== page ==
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There is a depth to Catullus's poem 70. On one level, there is an intensity of emotion that can be inferred from the poem's opening lines: "My woman says that she prefers to marry no one/ over me, not even if Jupiter himself should seek her." The emotional intensity is communicated on the part of the woman who says the words. However, it can be equally felt that the speaker of the poem feels the emotion behind these words. Catullus brings out a depth to these emotions in the closing couplet: "She says (these things), but what a woman says to her desirous lover/ is fitting to write on the wind and on fast-flowing water." Catullus creates an intricate speaker who understands the nature of love in the world.
The speaker of the poem recognizes that the words themselves are beautiful, but they are built upon a firmament of sand. The speaker suggests that love and intense emotions are temporal, capable of changing. In the inclusion of words that written "on the wind and on fast flowing water," there is not much in way of solidity and transcendence to such emotions and the language that communicates it. It is in this light where the speaker infers that the emotions of love creates a duality within the individual. There is love and a sense of disdain that exists within the subjective. The love is present, but the disdain lies in how this love is not permanent, not lasting. The beautiful elements of consciousness are passing and temporal, creating a sense of pain within the individual because one only can mourn that joy and happiness is transient.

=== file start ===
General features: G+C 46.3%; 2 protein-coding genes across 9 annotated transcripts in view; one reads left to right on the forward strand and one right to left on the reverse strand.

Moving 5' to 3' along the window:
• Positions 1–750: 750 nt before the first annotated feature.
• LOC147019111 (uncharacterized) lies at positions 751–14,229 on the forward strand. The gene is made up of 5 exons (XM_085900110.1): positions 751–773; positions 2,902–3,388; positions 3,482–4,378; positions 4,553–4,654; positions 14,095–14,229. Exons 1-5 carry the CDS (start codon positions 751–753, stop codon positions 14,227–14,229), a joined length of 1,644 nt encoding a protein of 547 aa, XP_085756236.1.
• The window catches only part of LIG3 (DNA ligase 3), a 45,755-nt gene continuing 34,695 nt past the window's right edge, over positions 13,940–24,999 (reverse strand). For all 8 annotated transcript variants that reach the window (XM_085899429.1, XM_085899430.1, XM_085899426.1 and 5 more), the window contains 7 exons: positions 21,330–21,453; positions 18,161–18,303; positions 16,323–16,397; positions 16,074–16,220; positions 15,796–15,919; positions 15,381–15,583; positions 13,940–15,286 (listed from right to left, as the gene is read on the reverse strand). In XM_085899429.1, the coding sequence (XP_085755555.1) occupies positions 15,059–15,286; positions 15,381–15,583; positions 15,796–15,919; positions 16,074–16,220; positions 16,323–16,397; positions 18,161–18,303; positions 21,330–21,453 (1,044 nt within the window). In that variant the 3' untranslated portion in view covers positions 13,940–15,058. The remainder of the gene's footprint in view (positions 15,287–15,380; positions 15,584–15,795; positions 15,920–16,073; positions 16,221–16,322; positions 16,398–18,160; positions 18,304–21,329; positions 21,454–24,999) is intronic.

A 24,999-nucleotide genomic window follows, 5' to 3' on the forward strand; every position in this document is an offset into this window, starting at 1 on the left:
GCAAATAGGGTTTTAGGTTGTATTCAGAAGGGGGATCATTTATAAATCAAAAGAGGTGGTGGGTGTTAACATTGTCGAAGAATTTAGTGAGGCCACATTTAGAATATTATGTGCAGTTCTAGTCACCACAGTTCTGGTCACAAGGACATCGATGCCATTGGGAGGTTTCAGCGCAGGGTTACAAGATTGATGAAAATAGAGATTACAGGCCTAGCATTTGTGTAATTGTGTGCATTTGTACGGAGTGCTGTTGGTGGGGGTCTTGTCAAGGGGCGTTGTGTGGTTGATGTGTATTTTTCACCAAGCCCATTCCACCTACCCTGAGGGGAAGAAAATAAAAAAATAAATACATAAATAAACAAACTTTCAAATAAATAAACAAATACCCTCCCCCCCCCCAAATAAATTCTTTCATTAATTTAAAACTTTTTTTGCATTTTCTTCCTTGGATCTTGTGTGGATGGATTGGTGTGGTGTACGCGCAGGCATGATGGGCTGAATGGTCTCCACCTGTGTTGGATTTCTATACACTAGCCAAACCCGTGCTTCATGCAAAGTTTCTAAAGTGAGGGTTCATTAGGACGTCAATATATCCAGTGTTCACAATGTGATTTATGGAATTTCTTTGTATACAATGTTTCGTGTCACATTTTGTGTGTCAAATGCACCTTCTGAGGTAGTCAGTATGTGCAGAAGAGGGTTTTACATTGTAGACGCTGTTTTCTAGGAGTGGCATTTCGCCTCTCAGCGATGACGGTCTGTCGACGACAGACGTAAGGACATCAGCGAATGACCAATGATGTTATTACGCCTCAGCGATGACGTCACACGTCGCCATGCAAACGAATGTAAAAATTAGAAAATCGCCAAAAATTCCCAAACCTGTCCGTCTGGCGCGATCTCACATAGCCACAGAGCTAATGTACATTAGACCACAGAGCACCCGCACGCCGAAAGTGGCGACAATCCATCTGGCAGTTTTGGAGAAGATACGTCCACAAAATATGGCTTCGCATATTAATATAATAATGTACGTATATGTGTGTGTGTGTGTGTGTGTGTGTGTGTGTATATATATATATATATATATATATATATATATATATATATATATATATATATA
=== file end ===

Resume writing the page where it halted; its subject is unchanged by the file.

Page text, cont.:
The main inference that is drawn by the speaker in Catullus's poem is that love exists in a temporal condition. The love that the speaker articulates is riddled with pain because the speaker concludes that it is not going to last. The feeling of love that is felt when one hears that they are the subject of someone's everlasting love is offset with the reality that such feelings will change. The pain of mutability within the hope of permanence is what underscores the speaker's feelings. It is in this regard that the inference which can be drawn from the speaker is that love creates a dualistic condition within the individual. It causes a reveling in the present tense, but also creates a hollowness that it is not permanent and capable of changing with startling temporality. It is Catullus's genius that he would be able to capture both the romantic and the anti- romantic conditions that exist within love, communicated within the main inference drawn from the speaker's words.
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